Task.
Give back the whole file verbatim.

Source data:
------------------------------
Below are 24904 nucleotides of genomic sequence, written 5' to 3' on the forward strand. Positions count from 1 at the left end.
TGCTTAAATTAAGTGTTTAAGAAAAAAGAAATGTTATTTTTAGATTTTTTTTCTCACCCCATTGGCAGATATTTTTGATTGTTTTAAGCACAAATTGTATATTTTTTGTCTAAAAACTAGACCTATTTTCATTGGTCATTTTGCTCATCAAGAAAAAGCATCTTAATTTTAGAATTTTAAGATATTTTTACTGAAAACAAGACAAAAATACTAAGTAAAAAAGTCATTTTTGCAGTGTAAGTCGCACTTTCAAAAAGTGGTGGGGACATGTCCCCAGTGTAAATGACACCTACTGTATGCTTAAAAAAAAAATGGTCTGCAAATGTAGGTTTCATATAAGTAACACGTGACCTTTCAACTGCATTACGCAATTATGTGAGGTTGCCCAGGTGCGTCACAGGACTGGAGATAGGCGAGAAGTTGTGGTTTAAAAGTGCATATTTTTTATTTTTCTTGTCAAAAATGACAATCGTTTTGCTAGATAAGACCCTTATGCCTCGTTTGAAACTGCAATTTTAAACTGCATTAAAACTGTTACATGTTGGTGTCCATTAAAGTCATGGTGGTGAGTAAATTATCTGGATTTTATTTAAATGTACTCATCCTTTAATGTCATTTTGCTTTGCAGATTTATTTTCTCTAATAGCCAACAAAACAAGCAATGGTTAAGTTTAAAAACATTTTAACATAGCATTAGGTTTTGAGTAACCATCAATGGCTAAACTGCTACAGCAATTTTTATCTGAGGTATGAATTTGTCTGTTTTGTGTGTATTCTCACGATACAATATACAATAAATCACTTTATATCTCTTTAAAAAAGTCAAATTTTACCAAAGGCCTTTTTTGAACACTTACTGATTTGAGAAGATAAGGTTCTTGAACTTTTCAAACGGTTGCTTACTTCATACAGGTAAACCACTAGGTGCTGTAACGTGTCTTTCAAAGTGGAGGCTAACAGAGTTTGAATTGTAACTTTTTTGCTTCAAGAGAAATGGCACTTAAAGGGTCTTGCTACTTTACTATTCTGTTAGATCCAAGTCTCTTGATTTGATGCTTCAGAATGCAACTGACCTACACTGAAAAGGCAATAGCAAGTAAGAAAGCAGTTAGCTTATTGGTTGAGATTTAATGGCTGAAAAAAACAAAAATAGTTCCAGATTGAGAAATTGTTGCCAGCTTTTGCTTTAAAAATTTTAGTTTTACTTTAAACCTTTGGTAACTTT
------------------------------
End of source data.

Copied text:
Below are 24904 nucleotides of genomic sequence, written 5' to 3' on the forward strand. Positions count from 1 at the left end.
TGCTTAAATTAAGTGTTTAAGAAAAAAGAAATGTTATTTTTAGATTTTTTTTCTCACCCCATTGGCAGATATTTTTGATTGTTTTAAGCACAAATTGTATATTTTTTGTCTAAAAACTAGACCTATTTTCATTGGTCATTTTGCTCATCAAGAAAAAGCATCTTAATTTTAGAATTTTAAGATATTTTTACTGAAAACAAGACAAAAATACTAAGTAAAAAAGTCATTTTTGCAGTGTAAGTCGCACTTTCAAAAAGTGGTGGGGACATGTCCCCAGTGTAAATGACACCTACTGTATGCTTAAAAAAAAAATGGTCTGCAAATGTAGGTTTCATATAAGTAACACGTGACCTTTCAACTGCATTACGCAATTATGTGAGGTTGCCCAGGTGCGTCACAGGACTGGAGATAGGCGAGAAGTTGTGGTTTAAAAGTGCATATTTTTTATTTTTCTTGTCAAAAATGACAATCGTTTTGCTAGATAAGACCCTTATGCCTCGTTTGAAACTGCAATTTTAAACTGCATTAAAACTGTTACATGTTGGTGTCCATTAAAGTCATGGTGGTGAGTAAATTATCTGGATTTTATTTAAATGTACTCATCCTTTAATGTCATTTTGCTTTGCAGATTTATTTTCTCTAATAGCCAACAAAACAAGCAATGGTTAAGTTTAAAAACATTTTAACATAGCATTAGGTTTTGAGTAACCATCAATGGCTAAACTGCTACAGCAATTTTTATCTGAGGTATGAATTTGTCTGTTTTGTGTGTATTCTCACGATACAATATACAATAAATCACTTTATATCTCTTTAAAAAAGTCAAATTTTACCAAAGGCCTTTTTTGAACACTTACTGATTTGAGAAGATAAGGTTCTTGAACTTTTCAAACGGTTGCTTACTTCATACAGGTAAACCACTAGGTGCTGTAACGTGTCTTTCAAAGTGGAGGCTAACAGAGTTTGAATTGTAACTTTTTTGCTTCAAGAGAAATGGCACTTAAAGGGTCTTGCTACTTTACTATTCTGTTAGATCCAAGTCTCTTGATTTGATGCTTCAGAATGCAACTGACCTACACTGAAAAGGCAATAGCAAGTAAGAAAGCAGTTAGCTTATTGGTTGAGATTTAATGGCTGAAAAAAACAAAAATAGTTCCAGATTGAGAAATTGTTGCCAGCTTTTGCTTTAAAAATTTTAGTTTTACTTTAAACCTTTGGTAACTTT